If you want to be an outstanding young organ virtuoso, choose an organ builder as your father and an organist/choirmaster as your mother. Grow up absorbing their musical passion and knowledge and developing an intimate familiarity with the noble instrument. Build on that background and stay connected with it, while further refining your art and making musical explorations on your own. And so it is with young Stephen Buzard, who presents the Recording Premiere of the Buzard Pipe Organ, Op. 37. This is a stunning program, designed to allow the Op. 37 to be heard in its wide range of colors. Stephen’s brilliance as a performer, with a deep understanding of the music and the instrument, is unmistakable. But a surprise standout gem that lingers in the memory is Stephen’s own transcription of “Du Bist die Ruh.” In its eloquent simplicity, this well-loved art song sounds as if the composer might have meant for it to be played just this way, in a quiet church on just such a beautiful organ. (“You are the quietness / The mild peace / You are longing / And what stills it.”)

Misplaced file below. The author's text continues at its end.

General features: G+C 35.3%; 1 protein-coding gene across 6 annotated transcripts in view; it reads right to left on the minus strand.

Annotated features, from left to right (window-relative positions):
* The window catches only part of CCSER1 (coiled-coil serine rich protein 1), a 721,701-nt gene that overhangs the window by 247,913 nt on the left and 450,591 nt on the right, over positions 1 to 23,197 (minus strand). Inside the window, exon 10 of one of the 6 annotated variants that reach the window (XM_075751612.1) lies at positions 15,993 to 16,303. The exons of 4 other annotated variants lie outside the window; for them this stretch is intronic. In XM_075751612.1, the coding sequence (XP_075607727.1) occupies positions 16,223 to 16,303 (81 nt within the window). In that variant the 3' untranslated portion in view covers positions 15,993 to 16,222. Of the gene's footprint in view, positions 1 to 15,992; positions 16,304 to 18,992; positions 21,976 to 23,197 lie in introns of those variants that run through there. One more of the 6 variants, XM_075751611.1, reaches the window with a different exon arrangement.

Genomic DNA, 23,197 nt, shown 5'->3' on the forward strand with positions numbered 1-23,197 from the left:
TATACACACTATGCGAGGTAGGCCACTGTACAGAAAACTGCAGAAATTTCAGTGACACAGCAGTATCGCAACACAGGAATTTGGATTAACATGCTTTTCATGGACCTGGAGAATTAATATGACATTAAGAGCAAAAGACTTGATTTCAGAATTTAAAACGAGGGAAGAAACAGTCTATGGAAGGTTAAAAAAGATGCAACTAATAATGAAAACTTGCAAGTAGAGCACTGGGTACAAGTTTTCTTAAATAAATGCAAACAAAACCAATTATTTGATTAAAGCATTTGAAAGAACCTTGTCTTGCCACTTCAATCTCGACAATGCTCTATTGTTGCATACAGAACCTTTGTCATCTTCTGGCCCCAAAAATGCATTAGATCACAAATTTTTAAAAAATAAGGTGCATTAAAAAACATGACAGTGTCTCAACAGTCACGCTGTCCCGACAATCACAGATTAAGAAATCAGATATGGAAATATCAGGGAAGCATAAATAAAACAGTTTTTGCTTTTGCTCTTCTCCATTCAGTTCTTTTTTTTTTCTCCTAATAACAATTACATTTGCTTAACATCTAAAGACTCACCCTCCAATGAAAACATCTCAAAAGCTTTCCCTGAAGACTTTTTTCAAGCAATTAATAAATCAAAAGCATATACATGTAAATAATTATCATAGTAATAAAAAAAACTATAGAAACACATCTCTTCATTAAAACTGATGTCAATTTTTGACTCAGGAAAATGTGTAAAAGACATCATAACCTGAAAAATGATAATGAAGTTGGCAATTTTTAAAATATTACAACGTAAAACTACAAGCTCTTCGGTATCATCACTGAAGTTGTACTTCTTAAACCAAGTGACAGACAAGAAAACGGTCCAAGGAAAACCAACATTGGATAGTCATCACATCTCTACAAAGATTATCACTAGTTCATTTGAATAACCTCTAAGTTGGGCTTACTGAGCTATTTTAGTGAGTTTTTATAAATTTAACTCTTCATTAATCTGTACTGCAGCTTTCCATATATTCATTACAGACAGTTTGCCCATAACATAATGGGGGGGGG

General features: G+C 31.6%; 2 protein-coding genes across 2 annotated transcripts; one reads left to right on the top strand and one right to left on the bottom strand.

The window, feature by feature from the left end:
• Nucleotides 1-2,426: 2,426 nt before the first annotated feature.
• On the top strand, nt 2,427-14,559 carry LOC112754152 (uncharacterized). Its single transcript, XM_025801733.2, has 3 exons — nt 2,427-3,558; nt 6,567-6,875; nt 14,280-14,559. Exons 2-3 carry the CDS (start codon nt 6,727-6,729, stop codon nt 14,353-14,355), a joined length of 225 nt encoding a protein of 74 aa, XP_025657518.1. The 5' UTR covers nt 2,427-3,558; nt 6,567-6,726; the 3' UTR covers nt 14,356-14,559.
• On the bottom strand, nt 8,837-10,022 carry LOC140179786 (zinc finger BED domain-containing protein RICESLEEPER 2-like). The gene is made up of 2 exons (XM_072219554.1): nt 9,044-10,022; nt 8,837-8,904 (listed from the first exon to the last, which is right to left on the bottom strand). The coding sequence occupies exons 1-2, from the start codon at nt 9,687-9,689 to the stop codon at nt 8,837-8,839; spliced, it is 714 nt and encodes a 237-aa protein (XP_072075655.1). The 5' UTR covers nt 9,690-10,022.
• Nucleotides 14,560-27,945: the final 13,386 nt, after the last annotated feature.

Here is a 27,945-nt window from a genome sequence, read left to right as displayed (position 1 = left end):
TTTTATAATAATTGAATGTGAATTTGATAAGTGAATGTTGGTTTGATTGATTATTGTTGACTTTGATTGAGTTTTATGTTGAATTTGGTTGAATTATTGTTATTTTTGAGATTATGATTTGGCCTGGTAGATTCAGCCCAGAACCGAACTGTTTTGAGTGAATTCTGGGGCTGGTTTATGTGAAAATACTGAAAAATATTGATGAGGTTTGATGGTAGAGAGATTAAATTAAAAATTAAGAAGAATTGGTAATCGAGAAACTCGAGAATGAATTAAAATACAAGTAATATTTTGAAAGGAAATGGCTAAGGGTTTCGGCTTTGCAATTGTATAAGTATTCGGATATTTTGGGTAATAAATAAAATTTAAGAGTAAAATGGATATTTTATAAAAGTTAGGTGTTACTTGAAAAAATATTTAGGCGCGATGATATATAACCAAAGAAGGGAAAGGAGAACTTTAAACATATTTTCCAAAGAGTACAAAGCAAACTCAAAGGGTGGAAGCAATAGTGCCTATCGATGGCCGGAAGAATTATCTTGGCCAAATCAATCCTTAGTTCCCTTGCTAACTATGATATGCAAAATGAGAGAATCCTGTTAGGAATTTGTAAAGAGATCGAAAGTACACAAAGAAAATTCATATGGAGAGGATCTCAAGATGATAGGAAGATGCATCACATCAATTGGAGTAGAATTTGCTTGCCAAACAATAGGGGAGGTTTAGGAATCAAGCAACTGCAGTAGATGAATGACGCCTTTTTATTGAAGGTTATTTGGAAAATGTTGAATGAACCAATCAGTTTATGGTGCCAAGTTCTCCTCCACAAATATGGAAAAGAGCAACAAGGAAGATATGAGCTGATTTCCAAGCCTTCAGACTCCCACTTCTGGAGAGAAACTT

Stephen is the winner of the 2009 Joan Lippincott Competition for Excellence in Organ Performance. In his final year at Westminster Choir College, studying organ performance with Ken Cowan, he serves as Organ Scholar at Trinity Episcopal Church, Princeton, as well as Director of Music for the Episcopal Church at Princeton University. He has been appointed Senior Organ Scholar at Wells Cathedral in England for 2010-2011. This instrument of 43 Stops and 56 Ranks of pipes is the 37th new organ built by Buzard Pipe Organ Builders of Champaign, Illinois. The Church’s downtown Sanctuary was completed in 2005, and the new organ arrived in June of 2008, being completed by the first of August.
Mendelssohn: Sonata IV; Schubert-Buzard: “Du bist die Ruh”; Paulus: “Blithely breezing along”; Vierne: Symphonie III, Op. 28: Adagio – Final; Howells: Psalm-Prelude Set. II No. 2; Reubke: Sonata on the 94th Psalm